March 31, 2019

March 31, 2019

Worship Resources for
the Center for Faith and Giving

Fourth Sunday of Lent

Joshua 5:9-12

Psalm 32

2 Corinthians 5:16-21

Luke 15:1-3, 11b-32

Call to Worship  (from Psalm 32)

One:  We gather to rejoice in God’s forgiving love,
Many: for steadfast love surrounds us!
One:  We offer our prayer to the Holy One,
Many:  who is a hiding place for us.
One:  Together, let us be glad in the Lord and rejoice,
Many:  for God wraps round us with glad cries of deliverance!

Opening Prayer 

Gracious God, in the midst of this season of Lenten introspection, even as we acknowledge our brokenness, you do not leave us comfortless.  Thank you for the ways you teach us, counsel us, and provide your steadfast love to us and to all your created world.  In this hour, guide us both to confession and to gratitude even in the midst of distress.  With the Psalmist, may we experience your protective care.  AMEN

Moment for Stewardship 

How we focus on a familiar parable often depends on our point of view.  In our scripture today, the younger son and the father often take center place.

Join me for a moment in moving focus to take on the point of view of the older son.  He did all his father asked.  He stayed home and worked, even while his younger brother took off.  He carefully tended his father’s resources, even while anticipating his brother (whom he may have seen as “the coddled baby”) was wasting his entire inheritance.

Can you put yourself in his place?

As we come to our time of offering, you’re resentful and annoyed with the way others appear to throw away their resources.  Perhaps you shake your head at folks who to act like the younger brother, “squandering … in dissolute living”.

Instead of a boiling pot of anger, what would it take for each one of us to accept the invitation of the loving father?  Come join the party!  As we offer our resources today, how can we celebrate this affirmation: “all that is mine is yours”?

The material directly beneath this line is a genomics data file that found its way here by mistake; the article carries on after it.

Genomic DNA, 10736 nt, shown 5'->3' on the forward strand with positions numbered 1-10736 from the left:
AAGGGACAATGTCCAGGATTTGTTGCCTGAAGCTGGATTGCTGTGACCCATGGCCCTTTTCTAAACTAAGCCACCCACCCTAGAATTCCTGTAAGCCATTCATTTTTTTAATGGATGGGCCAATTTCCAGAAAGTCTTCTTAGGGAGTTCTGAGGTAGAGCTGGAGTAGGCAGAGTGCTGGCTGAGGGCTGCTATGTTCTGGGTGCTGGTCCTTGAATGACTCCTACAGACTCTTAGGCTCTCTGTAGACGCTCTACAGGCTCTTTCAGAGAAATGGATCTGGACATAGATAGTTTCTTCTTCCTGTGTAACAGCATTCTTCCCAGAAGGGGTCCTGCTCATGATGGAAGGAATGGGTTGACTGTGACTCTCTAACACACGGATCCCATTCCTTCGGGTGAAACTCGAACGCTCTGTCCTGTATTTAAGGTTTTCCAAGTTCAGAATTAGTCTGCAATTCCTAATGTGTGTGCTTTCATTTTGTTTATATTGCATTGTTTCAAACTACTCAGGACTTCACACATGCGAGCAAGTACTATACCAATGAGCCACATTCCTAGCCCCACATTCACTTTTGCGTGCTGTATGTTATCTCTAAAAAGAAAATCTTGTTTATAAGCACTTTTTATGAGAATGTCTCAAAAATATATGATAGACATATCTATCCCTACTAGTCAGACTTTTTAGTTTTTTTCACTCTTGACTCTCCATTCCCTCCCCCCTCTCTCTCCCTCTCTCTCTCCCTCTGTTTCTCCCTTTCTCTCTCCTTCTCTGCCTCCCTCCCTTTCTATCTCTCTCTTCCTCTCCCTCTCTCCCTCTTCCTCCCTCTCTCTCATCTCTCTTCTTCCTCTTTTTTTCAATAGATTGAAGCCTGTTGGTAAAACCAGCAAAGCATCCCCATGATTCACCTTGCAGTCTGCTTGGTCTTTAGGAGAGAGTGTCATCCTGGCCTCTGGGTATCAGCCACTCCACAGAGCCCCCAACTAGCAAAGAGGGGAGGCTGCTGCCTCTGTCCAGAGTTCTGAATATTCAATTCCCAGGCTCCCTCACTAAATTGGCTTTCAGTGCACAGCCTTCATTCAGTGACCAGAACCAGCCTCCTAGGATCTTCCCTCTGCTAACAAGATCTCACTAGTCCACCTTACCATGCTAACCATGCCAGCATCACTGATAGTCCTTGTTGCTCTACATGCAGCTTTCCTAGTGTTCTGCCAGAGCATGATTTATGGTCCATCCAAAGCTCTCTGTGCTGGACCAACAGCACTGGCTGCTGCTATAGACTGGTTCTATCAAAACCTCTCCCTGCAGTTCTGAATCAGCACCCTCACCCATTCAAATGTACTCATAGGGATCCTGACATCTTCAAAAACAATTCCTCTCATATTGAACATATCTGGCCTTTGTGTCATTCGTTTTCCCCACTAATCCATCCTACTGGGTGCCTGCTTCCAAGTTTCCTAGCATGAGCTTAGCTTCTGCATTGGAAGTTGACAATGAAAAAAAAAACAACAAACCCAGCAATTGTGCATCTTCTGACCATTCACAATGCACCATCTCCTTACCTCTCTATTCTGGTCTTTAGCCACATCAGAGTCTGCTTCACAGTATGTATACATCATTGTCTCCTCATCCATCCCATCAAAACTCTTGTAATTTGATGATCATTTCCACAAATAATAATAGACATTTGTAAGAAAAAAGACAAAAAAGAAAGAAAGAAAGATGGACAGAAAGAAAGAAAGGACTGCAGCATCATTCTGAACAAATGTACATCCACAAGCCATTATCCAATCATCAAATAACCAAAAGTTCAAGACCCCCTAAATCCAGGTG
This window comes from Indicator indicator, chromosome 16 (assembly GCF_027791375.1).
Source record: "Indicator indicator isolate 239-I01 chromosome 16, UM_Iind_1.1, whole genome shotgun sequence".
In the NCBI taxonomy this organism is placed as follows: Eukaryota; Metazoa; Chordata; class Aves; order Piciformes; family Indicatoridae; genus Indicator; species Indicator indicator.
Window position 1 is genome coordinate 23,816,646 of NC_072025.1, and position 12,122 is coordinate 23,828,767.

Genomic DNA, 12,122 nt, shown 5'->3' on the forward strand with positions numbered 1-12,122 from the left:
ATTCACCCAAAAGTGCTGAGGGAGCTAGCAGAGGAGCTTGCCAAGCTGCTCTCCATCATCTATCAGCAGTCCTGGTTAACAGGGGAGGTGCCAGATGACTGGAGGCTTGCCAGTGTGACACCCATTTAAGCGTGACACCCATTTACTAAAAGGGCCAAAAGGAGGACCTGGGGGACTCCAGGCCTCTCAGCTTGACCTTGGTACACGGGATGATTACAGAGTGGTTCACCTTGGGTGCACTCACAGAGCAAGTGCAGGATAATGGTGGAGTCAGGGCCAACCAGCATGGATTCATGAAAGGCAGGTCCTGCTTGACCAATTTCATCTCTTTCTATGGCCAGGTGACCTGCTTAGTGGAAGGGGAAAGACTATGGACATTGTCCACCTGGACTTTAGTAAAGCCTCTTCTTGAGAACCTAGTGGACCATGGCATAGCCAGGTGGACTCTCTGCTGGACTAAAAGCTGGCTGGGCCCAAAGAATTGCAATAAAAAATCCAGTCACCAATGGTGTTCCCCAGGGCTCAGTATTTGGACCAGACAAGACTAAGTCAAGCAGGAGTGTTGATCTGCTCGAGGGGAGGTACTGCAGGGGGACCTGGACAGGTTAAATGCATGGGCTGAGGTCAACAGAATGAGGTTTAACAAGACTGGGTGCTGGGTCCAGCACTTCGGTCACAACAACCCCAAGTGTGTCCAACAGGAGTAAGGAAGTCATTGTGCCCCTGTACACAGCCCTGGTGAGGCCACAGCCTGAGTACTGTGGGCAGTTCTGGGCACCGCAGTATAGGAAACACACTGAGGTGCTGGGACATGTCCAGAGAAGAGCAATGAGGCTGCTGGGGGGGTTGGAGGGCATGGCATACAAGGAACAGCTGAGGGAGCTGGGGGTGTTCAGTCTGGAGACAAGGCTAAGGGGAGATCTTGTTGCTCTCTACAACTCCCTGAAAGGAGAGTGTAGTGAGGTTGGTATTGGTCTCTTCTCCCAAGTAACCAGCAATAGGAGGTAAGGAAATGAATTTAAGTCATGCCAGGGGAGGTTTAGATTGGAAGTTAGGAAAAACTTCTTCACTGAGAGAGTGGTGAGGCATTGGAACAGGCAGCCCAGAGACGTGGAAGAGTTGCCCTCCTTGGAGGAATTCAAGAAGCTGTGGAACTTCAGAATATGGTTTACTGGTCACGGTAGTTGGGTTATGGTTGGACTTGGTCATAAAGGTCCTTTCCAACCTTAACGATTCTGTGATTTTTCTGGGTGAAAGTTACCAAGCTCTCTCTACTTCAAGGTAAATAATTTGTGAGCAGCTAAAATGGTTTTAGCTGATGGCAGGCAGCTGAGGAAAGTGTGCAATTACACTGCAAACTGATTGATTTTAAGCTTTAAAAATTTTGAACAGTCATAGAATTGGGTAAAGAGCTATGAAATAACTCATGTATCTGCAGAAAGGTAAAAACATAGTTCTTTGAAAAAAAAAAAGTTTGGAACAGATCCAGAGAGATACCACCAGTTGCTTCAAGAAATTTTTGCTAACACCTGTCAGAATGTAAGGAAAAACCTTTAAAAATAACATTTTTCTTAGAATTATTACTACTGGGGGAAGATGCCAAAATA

Let’s breathe in a spirit of joy, for “ this brother was dead and has come to life” – and we’re invited to join the party!

Prayer of Thanksgiving

God of grace, it’s so tough sometimes to accept your abundant and ever-ready willingness to forgive. Today some of us are older brothers. Help us thank you for the ways you reach out to us andto those repentant younger sibs, inviting us all to be part of the world you’ve designed.  Please use these gifts and use each one of us.  Continue to make your grace known to a world of profligates and prudes.   AMEN

Invitation to Communion 

Jesus’ parable of the two sons and their Dad brings to mind several tables.

One might be the table of the younger son, when his resources were spent and his “friends” had deserted him.  His table became the slop trough of the pigs, and even there he was not welcomes.

Another might be the table of the older son, who apparently didn’t ask for more, but was content with the simple fare offered in his father’s home.  No extravagant spread, and certainly no music, friends or gaiety as a normal course of events.